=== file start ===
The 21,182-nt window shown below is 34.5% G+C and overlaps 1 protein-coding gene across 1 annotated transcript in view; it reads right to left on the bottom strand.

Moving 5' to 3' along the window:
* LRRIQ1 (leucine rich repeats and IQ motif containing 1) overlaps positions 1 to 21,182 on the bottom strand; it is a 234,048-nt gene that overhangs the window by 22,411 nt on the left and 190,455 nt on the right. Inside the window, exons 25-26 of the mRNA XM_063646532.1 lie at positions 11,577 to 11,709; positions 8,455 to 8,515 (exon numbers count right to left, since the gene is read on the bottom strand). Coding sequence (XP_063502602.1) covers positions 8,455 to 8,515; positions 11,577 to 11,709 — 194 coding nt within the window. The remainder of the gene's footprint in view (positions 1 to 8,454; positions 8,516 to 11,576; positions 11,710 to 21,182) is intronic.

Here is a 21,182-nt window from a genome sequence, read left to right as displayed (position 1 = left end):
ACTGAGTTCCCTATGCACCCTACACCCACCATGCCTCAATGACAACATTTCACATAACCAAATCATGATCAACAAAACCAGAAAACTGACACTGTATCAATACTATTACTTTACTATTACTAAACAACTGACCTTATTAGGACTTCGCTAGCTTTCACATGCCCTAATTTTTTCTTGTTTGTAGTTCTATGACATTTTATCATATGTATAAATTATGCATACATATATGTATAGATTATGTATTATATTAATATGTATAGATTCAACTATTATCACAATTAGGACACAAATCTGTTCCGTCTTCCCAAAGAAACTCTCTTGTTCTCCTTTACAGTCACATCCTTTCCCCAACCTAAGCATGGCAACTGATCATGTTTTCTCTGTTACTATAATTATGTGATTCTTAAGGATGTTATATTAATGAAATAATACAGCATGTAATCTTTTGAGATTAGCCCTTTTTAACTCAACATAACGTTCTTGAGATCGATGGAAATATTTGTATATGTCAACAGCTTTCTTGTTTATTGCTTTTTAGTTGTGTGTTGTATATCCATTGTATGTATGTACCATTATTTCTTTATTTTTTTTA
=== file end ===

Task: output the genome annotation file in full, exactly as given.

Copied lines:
The 21,182-nt window shown below is 34.5% G+C and overlaps 1 protein-coding gene across 1 annotated transcript in view; it reads right to left on the bottom strand.

Moving 5' to 3' along the window:
* LRRIQ1 (leucine rich repeats and IQ motif containing 1) overlaps positions 1 to 21,182 on the bottom strand; it is a 234,048-nt gene that overhangs the window by 22,411 nt on the left and 190,455 nt on the right. Inside the window, exons 25-26 of the mRNA XM_063646532.1 lie at positions 11,577 to 11,709; positions 8,455 to 8,515 (exon numbers count right to left, since the gene is read on the bottom strand). Coding sequence (XP_063502602.1) covers positions 8,455 to 8,515; positions 11,577 to 11,709 — 194 coding nt within the window. The remainder of the gene's footprint in view (positions 1 to 8,454; positions 8,516 to 11,576; positions 11,710 to 21,182) is intronic.

Here is a 21,182-nt window from a genome sequence, read left to right as displayed (position 1 = left end):
ACTGAGTTCCCTATGCACCCTACACCCACCATGCCTCAATGACAACATTTCACATAACCAAATCATGATCAACAAAACCAGAAAACTGACACTGTATCAATACTATTACTTTACTATTACTAAACAACTGACCTTATTAGGACTTCGCTAGCTTTCACATGCCCTAATTTTTTCTTGTTTGTAGTTCTATGACATTTTATCATATGTATAAATTATGCATACATATATGTATAGATTATGTATTATATTAATATGTATAGATTCAACTATTATCACAATTAGGACACAAATCTGTTCCGTCTTCCCAAAGAAACTCTCTTGTTCTCCTTTACAGTCACATCCTTTCCCCAACCTAAGCATGGCAACTGATCATGTTTTCTCTGTTACTATAATTATGTGATTCTTAAGGATGTTATATTAATGAAATAATACAGCATGTAATCTTTTGAGATTAGCCCTTTTTAACTCAACATAACGTTCTTGAGATCGATGGAAATATTTGTATATGTCAACAGCTTTCTTGTTTATTGCTTTTTAGTTGTGTGTTGTATATCCATTGTATGTATGTACCATTATTTCTTTATTTTTTTTA